Re: Pylyshyn on Cognitive Architecture

From: HARNAD, Stevan (
Date: Mon Mar 06 2000 - 18:49:36 GMT

On Mon, 6 Mar 2000, Worrall, Nicholas wrote:

> > * Architecture as a theory of cognitive capacity. Another way of
> > looking at the role of architecture is as a way of understanding the set
> > of possible cognitive processes that are allowed by the structure of
> > the brain.
> Worrall:
> It would be possible to find the total processes and functions that the
> brain can do and from there you would have the max bounds of cognitive
> process that the brain can do, which is a good model of the system. Again it
> is good practice to find the capacity of the system to allow for
> investigation for the processes that it may perform.

But this is not just a question of "capacity" (as in memory capacity);
it is a question performance capacity (what can and can't the system
DO). It is hard to imagine how one can know that in advance, or in
general. It's hard even to know everything a known algorithm can/can't
do; in other ways, questions of capacity could run into combinatorial
explosion, as in all the possible moves on a chess-board.

I think Pylyshyn might have meant something similar to Chalmers's
"causal structure" here.

> > Architecture as marking the boundary of representation-governed
> > processes. Namely, that the architecture must
> > be cognitively impenetrable.
> Worrall:
> This is a strange idea, as for the boundary to be impenetrable, there must
> be no interaction between these cognitive levels. Many processes must surely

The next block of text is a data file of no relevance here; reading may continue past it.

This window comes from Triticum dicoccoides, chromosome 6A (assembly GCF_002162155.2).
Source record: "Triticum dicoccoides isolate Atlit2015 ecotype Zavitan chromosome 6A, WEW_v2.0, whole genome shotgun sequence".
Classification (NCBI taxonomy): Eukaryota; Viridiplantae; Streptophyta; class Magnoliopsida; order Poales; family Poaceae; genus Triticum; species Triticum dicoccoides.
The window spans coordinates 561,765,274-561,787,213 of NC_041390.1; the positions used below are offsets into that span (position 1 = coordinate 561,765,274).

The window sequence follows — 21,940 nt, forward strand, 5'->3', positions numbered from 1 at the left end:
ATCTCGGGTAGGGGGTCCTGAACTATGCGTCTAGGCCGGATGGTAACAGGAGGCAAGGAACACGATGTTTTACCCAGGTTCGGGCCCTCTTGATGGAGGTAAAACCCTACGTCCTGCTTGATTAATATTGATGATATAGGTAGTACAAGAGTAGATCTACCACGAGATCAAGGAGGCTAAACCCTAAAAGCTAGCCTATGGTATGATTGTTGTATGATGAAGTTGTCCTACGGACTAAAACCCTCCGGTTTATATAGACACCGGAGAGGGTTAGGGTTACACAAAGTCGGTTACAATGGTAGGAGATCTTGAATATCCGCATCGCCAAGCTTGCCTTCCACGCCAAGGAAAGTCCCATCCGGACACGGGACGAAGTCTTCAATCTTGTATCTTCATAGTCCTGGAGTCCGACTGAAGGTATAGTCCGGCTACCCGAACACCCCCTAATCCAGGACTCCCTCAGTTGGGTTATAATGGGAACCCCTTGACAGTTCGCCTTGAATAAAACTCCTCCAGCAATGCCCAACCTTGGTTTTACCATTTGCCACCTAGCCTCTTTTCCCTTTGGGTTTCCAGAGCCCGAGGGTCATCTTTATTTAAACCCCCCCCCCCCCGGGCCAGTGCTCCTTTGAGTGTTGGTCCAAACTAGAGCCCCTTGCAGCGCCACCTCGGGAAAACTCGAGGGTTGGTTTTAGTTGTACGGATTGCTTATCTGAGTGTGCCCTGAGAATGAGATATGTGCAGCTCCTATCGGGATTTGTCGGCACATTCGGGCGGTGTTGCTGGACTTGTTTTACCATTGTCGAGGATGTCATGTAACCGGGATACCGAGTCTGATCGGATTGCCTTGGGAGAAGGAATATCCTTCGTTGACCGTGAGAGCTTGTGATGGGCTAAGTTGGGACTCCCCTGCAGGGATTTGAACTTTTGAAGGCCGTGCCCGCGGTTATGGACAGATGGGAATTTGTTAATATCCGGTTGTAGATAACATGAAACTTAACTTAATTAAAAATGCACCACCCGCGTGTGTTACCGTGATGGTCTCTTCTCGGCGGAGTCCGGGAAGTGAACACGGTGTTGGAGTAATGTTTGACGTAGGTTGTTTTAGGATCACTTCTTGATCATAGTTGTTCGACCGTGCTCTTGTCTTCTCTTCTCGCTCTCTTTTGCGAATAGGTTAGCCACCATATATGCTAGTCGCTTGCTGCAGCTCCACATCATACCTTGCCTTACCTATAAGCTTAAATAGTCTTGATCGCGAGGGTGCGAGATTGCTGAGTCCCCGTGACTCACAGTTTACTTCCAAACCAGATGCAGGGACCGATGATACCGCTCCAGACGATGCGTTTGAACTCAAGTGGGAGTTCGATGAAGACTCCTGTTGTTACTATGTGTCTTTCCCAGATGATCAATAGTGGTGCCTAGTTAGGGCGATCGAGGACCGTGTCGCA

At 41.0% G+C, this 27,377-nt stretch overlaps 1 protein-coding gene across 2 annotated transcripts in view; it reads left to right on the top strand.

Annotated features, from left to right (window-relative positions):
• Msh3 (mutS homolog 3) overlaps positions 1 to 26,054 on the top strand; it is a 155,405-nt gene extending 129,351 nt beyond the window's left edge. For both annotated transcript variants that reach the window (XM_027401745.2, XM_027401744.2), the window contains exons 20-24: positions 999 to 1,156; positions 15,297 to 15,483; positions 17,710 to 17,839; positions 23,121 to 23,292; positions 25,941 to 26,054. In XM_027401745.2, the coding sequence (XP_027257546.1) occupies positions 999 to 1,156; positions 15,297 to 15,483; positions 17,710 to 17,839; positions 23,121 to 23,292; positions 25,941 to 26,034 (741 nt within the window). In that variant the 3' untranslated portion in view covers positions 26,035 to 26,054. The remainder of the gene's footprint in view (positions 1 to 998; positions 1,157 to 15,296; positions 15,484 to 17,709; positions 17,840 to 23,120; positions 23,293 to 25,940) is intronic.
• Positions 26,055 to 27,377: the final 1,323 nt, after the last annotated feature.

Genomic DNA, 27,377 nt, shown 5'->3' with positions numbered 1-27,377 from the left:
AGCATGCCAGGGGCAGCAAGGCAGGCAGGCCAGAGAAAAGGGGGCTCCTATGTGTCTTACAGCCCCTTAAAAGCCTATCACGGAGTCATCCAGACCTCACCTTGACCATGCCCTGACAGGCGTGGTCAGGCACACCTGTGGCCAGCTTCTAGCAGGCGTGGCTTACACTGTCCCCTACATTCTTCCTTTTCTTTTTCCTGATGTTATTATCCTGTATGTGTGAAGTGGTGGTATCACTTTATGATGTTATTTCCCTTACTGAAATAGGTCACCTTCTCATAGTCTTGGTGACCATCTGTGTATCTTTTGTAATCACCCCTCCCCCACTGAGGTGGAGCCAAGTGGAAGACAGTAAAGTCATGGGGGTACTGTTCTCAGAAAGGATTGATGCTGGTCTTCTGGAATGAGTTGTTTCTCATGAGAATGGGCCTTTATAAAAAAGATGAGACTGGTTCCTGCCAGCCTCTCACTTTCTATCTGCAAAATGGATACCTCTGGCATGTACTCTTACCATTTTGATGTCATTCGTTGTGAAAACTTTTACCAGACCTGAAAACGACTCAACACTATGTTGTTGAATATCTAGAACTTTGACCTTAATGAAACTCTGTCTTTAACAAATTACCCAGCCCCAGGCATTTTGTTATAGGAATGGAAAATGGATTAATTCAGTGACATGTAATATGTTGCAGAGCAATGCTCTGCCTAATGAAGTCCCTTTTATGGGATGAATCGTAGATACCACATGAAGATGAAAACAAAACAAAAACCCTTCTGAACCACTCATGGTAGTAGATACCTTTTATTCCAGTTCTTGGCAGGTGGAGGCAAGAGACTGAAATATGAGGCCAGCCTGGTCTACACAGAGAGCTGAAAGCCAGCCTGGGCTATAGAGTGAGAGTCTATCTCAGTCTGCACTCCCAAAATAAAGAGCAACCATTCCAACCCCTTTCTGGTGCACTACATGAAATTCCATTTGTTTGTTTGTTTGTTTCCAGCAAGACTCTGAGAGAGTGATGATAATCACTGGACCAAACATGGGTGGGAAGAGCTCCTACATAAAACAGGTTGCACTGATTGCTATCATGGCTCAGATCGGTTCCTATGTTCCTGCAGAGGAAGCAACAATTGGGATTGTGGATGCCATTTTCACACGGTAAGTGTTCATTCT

> use many different levels and areas for a given process.

Pylyshyn is famous for this "cognitive penetrability" criterion: He
suggested that it is a simple test of whether you are below or above the
level of the virtual architecture. Below it is unchangeable or
inaccessible hardware. So what you think and know cannot alter it
("penetrate" it).

An example is the "moon illusion." We know that although the moon looks
bigger and closer on the horizon than it does in mid-sky, it is actually
at the same size and distance in both cases. Yet we cannot learn to see
it as being of the same size and distance. The moon illusion is
cognitively IMpenetrable.

In contrast, the "Monty Hall Puzzle," which definitely IS cognitively
penetrable (though it takes quite a while to penetrate!):

> > The distinction between directly executing an algorithm and executing
> > it by first emulating some other functional architecture is crucial to
> > cognitive science. It bears on the central question of which aspects of
> > the computation can be taken literally as part of the cognitive model
> > and which aspects are to be considered as part of the implementation of
> > the model (like the colour and materials out of which a physical model
> > of the double helix of DNA is built).
> Worrall:
> >From this we can understand that it is very different to execute a given
> algorithm which is rule based, than to implement a process on a system using
> a model. E.g. whether we are using a direct model or another fragmented
> model process.

I didn't understand it that way. I took it as saying that it is easier